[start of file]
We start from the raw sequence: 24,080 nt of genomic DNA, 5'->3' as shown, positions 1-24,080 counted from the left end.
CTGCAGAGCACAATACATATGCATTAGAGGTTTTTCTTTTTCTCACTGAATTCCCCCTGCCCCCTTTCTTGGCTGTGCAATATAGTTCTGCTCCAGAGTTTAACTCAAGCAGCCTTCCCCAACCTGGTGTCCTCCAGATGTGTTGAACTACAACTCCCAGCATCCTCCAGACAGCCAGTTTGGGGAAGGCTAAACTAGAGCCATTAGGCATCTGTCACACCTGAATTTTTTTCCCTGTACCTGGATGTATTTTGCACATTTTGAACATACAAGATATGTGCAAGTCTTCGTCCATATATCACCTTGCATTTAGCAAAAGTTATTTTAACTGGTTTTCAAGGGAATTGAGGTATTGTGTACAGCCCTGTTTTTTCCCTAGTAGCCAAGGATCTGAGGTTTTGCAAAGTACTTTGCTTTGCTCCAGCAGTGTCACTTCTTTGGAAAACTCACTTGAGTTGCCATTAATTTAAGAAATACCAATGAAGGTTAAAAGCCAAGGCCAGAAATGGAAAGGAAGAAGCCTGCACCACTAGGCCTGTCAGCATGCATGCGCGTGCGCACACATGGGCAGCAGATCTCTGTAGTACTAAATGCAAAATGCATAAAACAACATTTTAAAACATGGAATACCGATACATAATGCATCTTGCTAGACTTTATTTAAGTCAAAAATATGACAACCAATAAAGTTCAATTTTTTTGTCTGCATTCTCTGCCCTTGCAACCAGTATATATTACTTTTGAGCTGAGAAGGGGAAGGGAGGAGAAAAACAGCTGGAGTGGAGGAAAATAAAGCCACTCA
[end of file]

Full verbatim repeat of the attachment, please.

We start from the raw sequence: 24,080 nt of genomic DNA, 5'->3' as shown, positions 1-24,080 counted from the left end.
CTGCAGAGCACAATACATATGCATTAGAGGTTTTTCTTTTTCTCACTGAATTCCCCCTGCCCCCTTTCTTGGCTGTGCAATATAGTTCTGCTCCAGAGTTTAACTCAAGCAGCCTTCCCCAACCTGGTGTCCTCCAGATGTGTTGAACTACAACTCCCAGCATCCTCCAGACAGCCAGTTTGGGGAAGGCTAAACTAGAGCCATTAGGCATCTGTCACACCTGAATTTTTTTCCCTGTACCTGGATGTATTTTGCACATTTTGAACATACAAGATATGTGCAAGTCTTCGTCCATATATCACCTTGCATTTAGCAAAAGTTATTTTAACTGGTTTTCAAGGGAATTGAGGTATTGTGTACAGCCCTGTTTTTTCCCTAGTAGCCAAGGATCTGAGGTTTTGCAAAGTACTTTGCTTTGCTCCAGCAGTGTCACTTCTTTGGAAAACTCACTTGAGTTGCCATTAATTTAAGAAATACCAATGAAGGTTAAAAGCCAAGGCCAGAAATGGAAAGGAAGAAGCCTGCACCACTAGGCCTGTCAGCATGCATGCGCGTGCGCACACATGGGCAGCAGATCTCTGTAGTACTAAATGCAAAATGCATAAAACAACATTTTAAAACATGGAATACCGATACATAATGCATCTTGCTAGACTTTATTTAAGTCAAAAATATGACAACCAATAAAGTTCAATTTTTTTGTCTGCATTCTCTGCCCTTGCAACCAGTATATATTACTTTTGAGCTGAGAAGGGGAAGGGAGGAGAAAAACAGCTGGAGTGGAGGAAAATAAAGCCACTCA